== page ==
Summer is over. Likely your car needs a wash. What about baby’s stroller and car seat? Between spit-up and diaper leaks, here are some useful care and cleanup tips.
With all of that action, you should clean up baby's car seat regularly using a disinfecting wipe or a paper towel sprayed with white vinegar to keep bacteria from growing. Thoroughly clean it a couple of times a year.
If you inherit a car seat from someone else, plan to give it a thorough cleaning before using. Car seats aren’t designed to be delicate and can handle a good washing. In fact, so can strollers. Here is how to go about it:
How to care for baby's car seat
If you don’t already have one, invest in a seat cover for your infant's car seat. These come in various fabrics to help keep your little one cool in the summer and warm in the winter. The best part is they keep the car seat clean!
- Look for models that can come off without removing the harness. Then just toss it in the washing machine whenever it needs it. (You still have to wash the car seat occasionally, but this will buy you time between washes.)
Refer to baby's car seat instruction manual for care and instructions on how take off any removable pieces. To wash, you'll need to:
- Remove baby toys and fabric parts.
- Wash the parts separately.
- Vacuum fabric with an upholstery attachment, paying special attention to creases and crevices where crumbs hide.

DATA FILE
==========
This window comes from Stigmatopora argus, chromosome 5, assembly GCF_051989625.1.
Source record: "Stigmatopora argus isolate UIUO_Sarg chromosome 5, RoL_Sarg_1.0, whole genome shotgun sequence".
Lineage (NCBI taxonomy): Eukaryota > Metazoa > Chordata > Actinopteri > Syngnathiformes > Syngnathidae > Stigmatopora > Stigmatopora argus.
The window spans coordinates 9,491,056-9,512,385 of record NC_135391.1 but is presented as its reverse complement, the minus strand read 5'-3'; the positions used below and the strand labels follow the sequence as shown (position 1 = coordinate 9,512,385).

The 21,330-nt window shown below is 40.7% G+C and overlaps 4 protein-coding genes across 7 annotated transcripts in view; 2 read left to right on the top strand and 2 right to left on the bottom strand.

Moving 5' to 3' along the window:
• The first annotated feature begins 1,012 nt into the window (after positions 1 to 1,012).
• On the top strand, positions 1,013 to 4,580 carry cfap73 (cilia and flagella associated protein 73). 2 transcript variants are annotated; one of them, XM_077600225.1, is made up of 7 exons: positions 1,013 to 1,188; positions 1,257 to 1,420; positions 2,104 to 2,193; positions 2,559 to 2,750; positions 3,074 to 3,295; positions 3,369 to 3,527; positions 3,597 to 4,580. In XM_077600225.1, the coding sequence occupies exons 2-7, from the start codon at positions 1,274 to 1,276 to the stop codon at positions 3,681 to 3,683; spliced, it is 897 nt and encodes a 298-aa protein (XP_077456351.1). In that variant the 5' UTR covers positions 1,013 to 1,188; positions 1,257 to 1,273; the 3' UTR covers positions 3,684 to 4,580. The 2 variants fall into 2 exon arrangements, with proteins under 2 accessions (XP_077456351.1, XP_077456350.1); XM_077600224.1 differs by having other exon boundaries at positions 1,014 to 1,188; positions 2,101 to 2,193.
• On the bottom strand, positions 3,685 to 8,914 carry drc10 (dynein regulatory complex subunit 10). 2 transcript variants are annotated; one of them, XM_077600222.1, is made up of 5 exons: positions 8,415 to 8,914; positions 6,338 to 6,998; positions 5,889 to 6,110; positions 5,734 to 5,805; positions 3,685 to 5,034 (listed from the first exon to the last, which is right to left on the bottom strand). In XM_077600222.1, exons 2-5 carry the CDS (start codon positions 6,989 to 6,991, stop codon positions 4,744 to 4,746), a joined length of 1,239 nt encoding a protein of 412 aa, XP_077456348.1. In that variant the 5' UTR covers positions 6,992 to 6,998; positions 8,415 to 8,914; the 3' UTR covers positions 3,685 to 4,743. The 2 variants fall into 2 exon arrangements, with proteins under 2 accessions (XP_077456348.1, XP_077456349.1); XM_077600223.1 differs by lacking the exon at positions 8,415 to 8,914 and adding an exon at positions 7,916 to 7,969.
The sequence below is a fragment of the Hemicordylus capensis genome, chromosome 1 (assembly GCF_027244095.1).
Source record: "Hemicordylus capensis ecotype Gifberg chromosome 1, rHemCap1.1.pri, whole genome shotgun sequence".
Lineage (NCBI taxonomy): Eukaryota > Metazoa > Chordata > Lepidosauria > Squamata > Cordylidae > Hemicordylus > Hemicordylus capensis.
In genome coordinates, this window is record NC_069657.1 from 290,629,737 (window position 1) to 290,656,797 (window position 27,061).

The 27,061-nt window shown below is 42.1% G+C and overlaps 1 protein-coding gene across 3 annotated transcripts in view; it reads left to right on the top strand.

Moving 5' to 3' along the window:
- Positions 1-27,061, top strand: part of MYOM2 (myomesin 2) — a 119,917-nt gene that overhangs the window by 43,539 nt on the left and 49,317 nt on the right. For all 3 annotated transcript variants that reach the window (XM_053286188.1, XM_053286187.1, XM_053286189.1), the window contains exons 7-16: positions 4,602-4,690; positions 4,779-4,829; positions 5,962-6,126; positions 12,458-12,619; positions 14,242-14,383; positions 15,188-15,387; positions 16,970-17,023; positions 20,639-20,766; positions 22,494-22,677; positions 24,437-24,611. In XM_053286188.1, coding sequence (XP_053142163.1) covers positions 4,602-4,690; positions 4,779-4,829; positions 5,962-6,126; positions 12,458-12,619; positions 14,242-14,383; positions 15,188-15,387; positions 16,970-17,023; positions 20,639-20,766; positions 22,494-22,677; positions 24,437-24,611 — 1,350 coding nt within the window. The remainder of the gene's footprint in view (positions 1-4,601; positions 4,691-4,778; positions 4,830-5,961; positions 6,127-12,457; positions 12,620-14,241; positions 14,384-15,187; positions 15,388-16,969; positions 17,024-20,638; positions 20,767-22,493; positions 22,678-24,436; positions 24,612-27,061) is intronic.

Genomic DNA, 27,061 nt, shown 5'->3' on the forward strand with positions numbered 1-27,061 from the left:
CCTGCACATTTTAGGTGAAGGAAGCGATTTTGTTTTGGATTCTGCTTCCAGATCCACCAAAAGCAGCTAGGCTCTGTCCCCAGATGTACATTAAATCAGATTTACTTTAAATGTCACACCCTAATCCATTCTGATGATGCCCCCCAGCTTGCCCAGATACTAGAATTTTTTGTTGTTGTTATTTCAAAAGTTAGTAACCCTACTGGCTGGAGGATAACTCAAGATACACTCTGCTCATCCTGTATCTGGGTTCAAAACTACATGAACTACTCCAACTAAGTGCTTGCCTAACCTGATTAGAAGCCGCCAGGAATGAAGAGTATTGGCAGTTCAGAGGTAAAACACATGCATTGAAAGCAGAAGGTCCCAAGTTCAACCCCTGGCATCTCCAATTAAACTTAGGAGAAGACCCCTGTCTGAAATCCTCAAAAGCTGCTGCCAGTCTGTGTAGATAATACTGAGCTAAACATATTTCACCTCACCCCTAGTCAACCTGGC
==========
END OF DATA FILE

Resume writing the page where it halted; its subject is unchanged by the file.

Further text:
You should be able to toss the fabric cushion and inserts in the washer—just check the manufacturer’s tag for care instructions.
- Wash in cold water on a delicate setting using a mild detergent.
- Skip the dryer—you don’t want to accidentally shrink any parts!
- Squeeze out any excess moisture and hang or lay flat to dry.
Wash the solid seat unit with liquid dish detergent and water.
- Avoid soaking the harness straps—use a damp sponge to clean these instead.
- Allow car seat and fabric elements to fully dry before reassembling.
Your local fire station can help you make sure your car seat is installed properly if you're unsure.
Don't forget baby's stroller, too
- Remove baby toys, tray, fabric pieces, canopy and baskets.
- Wash each separately.
- Follow the manufacturer's instructions for washing a removable fabric seat.
- Spot clean the remaining soft parts of the stroller, scrubbing away stains with a soft cloth and mild detergent.
- Rinse cloth and wipe away any soapy residue.
Next, use a dry cloth and all-purpose disinfecting spray or white vinegar to clean the stroller’s frame and wheels.
- If the wheels are sticky or squeaky, tune them up with a lubricating silicone spray. While you’re at it, check air tires for proper pressure.
Allow stroller and its parts to dry completely before reassembling.
- To avoid mold and mildew, always store your stroller in a cool, dry place when not in use.
By keeping your baby’s car seat and stroller clean and in good shape with a regular wash, you might be able to pass them along to another lucky child. Just be aware that both strollers and car seats have "expiry" dates—also referred to as length of useful life—after which they could potentially be unsafe and possibly illegal to use.
- The date of manufacture determines the length of useful life, which is usually indicated somewhere on the seat.